The shift to a decarbonized energy system will create 122 million jobs in 2050, 43 million of them in renewable energy alone, but require US$131 trillion in investment over the next three decades, the International Renewable Energy Agency concludes in its World Energy Transitions Outlook issued late last week.
The report “represents a concrete, practical toolbox to total reorientation of the global energy system and writes a new and positive energy narrative as the sector undergoes a dynamic transition,” IRENA Director-General Francesco La Camera said in a release. “There is consensus that an energy transition grounded in renewables and efficient technologies is the only way to give us a fighting chance of limiting global warming by 2050 to 1.5°C. As the only realistic option for a climate-safe world, IRENA’s vision has become mainstream.”
The Abu Dhabi-based agency presents a scenario for “total mitigation in 2050” that reduces greenhouse gas emissions from energy by 36.9 gigatonnes—with 25% of the total coming from renewables, another 25% from energy efficiency, 20% from electrification, and 10% from hydrogen. For the remainder, IRENA relies on carbon removal, with fossil industry-based systems accounting for 6% of the total and biomass-based removals delivering the remaining 14%.
To get there, private investment will have to increase 30% above what the finance sector is already planning. But the scenario gives humanity a “fighting chance” of hitting the 1.5°C target in the Paris Agreement, the agency says.
“Today, even some of the most conservative energy players have realized it as the only realistic option for a climate-safe world,” the report states. “Such a profound and pervasive shift of views is rooted in undeniable evidence, not only of the world’s grave problems but also of trends in technology, policy, and markets that have been reshaping the energy sector for over a decade.”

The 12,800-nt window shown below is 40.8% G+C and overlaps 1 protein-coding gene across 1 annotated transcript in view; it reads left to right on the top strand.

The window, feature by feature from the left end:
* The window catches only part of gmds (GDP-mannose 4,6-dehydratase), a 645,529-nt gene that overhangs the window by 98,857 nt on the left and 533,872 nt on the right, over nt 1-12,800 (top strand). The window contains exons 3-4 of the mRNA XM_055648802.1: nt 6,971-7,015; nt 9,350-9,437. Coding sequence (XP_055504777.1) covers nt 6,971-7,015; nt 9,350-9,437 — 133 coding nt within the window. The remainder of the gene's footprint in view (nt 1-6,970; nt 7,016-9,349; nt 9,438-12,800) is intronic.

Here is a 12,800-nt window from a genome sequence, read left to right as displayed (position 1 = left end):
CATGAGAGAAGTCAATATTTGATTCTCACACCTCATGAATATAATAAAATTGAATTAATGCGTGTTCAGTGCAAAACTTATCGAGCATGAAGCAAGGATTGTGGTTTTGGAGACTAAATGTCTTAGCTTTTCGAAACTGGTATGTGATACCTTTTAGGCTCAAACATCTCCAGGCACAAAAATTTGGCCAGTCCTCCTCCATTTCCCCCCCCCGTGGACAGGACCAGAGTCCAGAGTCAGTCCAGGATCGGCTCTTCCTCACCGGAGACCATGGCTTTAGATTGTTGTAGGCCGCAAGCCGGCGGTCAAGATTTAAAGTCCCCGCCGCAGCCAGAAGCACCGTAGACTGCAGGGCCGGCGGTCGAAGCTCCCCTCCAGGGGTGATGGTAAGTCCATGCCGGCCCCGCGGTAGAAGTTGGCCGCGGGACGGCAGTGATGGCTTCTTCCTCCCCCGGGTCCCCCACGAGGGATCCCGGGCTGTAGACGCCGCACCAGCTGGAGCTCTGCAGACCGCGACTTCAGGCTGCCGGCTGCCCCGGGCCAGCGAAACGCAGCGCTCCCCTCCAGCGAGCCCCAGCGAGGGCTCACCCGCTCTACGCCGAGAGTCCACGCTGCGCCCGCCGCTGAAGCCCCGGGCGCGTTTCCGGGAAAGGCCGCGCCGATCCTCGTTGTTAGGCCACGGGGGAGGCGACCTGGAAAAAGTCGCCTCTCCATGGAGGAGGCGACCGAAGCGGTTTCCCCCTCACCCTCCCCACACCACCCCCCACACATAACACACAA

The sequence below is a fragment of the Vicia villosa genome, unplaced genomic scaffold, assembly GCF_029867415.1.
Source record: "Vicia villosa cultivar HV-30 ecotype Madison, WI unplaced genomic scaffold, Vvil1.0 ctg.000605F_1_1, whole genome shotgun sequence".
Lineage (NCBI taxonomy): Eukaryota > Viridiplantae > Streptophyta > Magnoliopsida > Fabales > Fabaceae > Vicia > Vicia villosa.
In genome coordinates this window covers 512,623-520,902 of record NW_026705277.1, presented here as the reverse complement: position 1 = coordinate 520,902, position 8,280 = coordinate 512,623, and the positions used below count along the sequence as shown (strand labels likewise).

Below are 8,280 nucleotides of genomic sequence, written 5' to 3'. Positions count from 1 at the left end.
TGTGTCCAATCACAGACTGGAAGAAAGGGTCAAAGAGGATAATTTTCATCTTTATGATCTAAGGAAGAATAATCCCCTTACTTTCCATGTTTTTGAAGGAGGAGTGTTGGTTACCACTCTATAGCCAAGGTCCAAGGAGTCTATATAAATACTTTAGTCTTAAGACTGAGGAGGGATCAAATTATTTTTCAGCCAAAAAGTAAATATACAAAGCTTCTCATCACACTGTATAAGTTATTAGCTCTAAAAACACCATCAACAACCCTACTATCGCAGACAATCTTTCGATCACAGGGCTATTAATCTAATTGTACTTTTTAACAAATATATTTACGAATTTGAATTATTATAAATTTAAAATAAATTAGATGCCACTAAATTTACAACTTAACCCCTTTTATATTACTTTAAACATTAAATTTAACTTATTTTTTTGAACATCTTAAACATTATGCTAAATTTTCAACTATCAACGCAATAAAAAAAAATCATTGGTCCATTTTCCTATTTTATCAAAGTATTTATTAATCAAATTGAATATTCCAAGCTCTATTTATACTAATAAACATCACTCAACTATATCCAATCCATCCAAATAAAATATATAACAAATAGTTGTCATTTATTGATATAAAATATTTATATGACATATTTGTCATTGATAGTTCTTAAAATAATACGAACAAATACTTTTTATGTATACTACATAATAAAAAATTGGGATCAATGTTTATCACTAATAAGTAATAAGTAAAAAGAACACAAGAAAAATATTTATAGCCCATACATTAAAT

That shift “will drive economic transformation,” La Camera added, bringing “unprecedented new possibilities to revitalize economies and lift people out of poverty.” While each country will chart its own course, “we must ensure that all countries and regions can realize the benefits of the global energy transition for a resilient and more equitable world. We have the know-how, we have the tools, we need to act, and do so now.”
The report points to a transition that is already under way, with “significant progress” in areas like electric mobility, battery storage, digital technologies, and artificial intelligence. “These shifts are also drawing greater attention to the need for sustainable exploitation and management of rare earths and other minerals, and investment in the circular economy,” the report states.
The transition is happening because markets “are already pushing a shift to renewables as costs for projects such as solar and wind power have fallen while demand for energy from carbon-emitting sources has dropped,” Bloomberg writes, citing La Camera. “Oil demand has already peaked and construction of power plants using renewable energy sources are consistently outpacing additions of generators using traditional fuels.”
Even in the midst of a global pandemic, IRENA reported earlier this year that renewable energy producers installed a record 260 gigawatts of new capacity in 2020. Now, the agency is calling on governments and lenders to “reduce financing to fossil fuel energy projects while eliminating subsidies for those traditional types of energy,” Bloomberg writes. “Spending by governments would have to nearly double to about $780 billion annually over the period through 2050 to help drive that change,” giving private lenders “the confidence to provide the needed investment to the energy transitions.”